Political: Race in Politics

In the interest of full discloser I am currently a registered independent and not affiliated with any political party. I have seen good and not so good in both parties. However, my sense of peace came when I became an independent observer and voter. There are obviously racial issues that are influencing and have always influenced how we vote. It is important to look at our racial political standing from a historical and social context. When we do that we will also see an historical and present day practice of what we call “Identity Politics.” This is when the normative culture of a people pressure its constituents to vote according to their race or gender.

There’s a lot of views about both political parties and we could start pretty much anywhere in history, however, we will start here. Politics changed when the issue of ending slavery was introduced and it was the chief cause of the Civil War. After the war, the issues of the newly freed slaves had then come into question and it contributed to the birth of Reconstruction. The 14th Amendment to the U.S. Constitution (1868) provided Blacks equal protection under the law. The 15th Amendment (1870) provided every male citizen regardless of race the right to vote. That impacted political party affiliations and their support. Therefore, because of the support from the Republican party, Blacks would identify themselves as Republicans.

On June 4, 1919 Congress passed the 19th Amendment giving women the right to vote, and it was ratified on August 18, 1920. Women had been very active in all aspects of society and influenced politics and business before, during and after this passage. One could argue that their political leanings overall was to overwhelmingly support the Republican party in the 1920 elections.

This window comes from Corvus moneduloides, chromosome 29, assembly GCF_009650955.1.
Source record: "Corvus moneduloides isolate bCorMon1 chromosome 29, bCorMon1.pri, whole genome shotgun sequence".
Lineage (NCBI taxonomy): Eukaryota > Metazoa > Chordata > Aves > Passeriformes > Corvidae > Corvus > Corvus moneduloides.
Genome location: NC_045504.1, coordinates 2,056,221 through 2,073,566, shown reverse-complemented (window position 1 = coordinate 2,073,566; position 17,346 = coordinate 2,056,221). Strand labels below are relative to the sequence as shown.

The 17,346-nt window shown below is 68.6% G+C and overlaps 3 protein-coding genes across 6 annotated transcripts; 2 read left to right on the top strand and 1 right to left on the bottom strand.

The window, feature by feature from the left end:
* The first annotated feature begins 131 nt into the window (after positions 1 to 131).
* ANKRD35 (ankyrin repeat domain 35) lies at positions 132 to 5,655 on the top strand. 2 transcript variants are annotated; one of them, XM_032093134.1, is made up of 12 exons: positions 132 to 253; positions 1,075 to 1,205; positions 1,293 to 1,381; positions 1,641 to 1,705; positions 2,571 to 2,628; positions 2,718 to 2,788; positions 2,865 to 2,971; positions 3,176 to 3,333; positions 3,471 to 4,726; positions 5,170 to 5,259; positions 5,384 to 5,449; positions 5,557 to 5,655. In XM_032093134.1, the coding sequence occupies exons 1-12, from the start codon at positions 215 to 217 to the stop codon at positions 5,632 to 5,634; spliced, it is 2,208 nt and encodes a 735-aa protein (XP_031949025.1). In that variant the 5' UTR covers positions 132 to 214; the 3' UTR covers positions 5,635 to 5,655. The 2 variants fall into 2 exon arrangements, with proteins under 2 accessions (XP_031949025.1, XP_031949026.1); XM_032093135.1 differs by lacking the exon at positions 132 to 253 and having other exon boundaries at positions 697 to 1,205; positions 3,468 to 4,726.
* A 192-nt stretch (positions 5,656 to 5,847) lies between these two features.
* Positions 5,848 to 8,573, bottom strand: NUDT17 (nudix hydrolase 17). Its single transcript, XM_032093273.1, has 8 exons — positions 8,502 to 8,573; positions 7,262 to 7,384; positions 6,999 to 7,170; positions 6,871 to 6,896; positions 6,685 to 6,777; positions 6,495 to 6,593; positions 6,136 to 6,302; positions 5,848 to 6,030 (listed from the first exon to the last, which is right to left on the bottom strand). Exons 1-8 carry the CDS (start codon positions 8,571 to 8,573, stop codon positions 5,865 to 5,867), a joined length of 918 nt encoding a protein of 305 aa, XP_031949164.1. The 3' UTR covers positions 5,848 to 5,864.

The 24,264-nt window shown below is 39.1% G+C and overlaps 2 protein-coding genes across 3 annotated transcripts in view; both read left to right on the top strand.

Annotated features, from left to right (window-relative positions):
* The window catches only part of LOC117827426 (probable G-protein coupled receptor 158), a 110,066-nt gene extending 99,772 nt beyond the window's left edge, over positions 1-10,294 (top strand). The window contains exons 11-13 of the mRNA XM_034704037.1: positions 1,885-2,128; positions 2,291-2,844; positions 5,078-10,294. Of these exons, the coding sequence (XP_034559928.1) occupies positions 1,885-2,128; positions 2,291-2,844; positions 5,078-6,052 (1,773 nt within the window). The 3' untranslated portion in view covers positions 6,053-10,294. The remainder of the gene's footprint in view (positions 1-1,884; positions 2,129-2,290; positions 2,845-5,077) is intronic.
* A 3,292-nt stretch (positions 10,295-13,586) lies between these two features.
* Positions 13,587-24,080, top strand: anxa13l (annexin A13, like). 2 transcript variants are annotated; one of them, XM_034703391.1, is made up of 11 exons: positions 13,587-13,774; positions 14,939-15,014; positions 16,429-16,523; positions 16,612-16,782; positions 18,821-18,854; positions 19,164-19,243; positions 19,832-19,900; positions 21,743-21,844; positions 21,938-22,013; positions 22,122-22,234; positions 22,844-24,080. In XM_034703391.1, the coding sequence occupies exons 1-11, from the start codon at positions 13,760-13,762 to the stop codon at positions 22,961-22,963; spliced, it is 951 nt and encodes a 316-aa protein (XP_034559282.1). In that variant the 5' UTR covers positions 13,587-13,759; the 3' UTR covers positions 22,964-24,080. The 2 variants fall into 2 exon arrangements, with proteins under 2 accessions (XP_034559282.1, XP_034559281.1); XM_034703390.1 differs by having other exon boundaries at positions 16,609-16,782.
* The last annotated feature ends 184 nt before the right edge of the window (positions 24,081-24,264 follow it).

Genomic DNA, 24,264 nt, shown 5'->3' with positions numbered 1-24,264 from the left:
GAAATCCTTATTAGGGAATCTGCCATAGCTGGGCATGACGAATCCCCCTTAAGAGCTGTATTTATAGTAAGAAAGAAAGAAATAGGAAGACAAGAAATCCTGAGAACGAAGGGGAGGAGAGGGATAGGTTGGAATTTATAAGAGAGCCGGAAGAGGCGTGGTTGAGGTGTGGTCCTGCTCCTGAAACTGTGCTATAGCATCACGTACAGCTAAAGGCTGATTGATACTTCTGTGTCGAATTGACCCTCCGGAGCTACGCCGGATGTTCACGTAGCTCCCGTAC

Dinesh D’Souza, historian and activist gives his insight into the former late President LBJ and the Democratic party. Most of the political and social insiders knew how LBJ felt about Blacks and that he was a Dixiecrat personally and in his politics. Many people are under the misconception that Blacks were historically Democratic. They were unaware of the racist history of the Democratic party and the support that their ancestor’s received from the Republican party.

The Civil Rights act was something that the Democrats fought against for years, and that the Republicans supported. When LBJ was the president, he was reportedly overheard telling his Dixiecrat colleagues, that he wanted them to supported the bill because he would “have those niggers voting democrat for the next 200 years.” If that was true then it seemed to work. Blacks are doggedly loyal to the Democratic party regardless of how they’ve been treated. You are going to want to watch a number of D’Souza’s videos when he speaks about the Democrats because he will give you significant insights that you may not find in only one video. This is a must watch.

Carol Swain, professor of political science at Vanderbilt University gives her synopsis of the “truth” about racism in the Democratic vs. Republican parties. It’s important to note that there is also a YouTube video attempting to “Debunk” Dr. Swain’s position as you can find an opposing view of anything. It would seem that the historical facts support Dr. Swain’s position. Nevertheless, I suggest that one researches this position and you can come to your own conclusions.

Dr. Carol Swain shares with us that the first minority Congressmen and women along with Governors were Republicans. It would stand to reason that this was because of the demonstrated support via their platforms toward women and minorities. It’s worth the watch. As usual, these facts are researchable for yourselves.

Dr. Alveda King, the niece of the late Rev. Dr. Martin Luther King, Jr. tells us out of her own mouth that her uncle Dr. King, her father and her grandfather Dr. King, Sr. were all Republicans. She tells us that it was a party that fought for the oppressed. This is significant mostly for historical accuracy since I have seen some YouTube presenters say that he was not a Republican. It would also be consistent with the primary reason why he and other blacks would have been Republicans. Does this mean that he always voted Republican or never supported a Democratic candidate? No, there is a probability that he may have supported the late President John F. Kennedy, Sr. In any case, it’s important to know your history and to do your research regarding the current issues that effect you.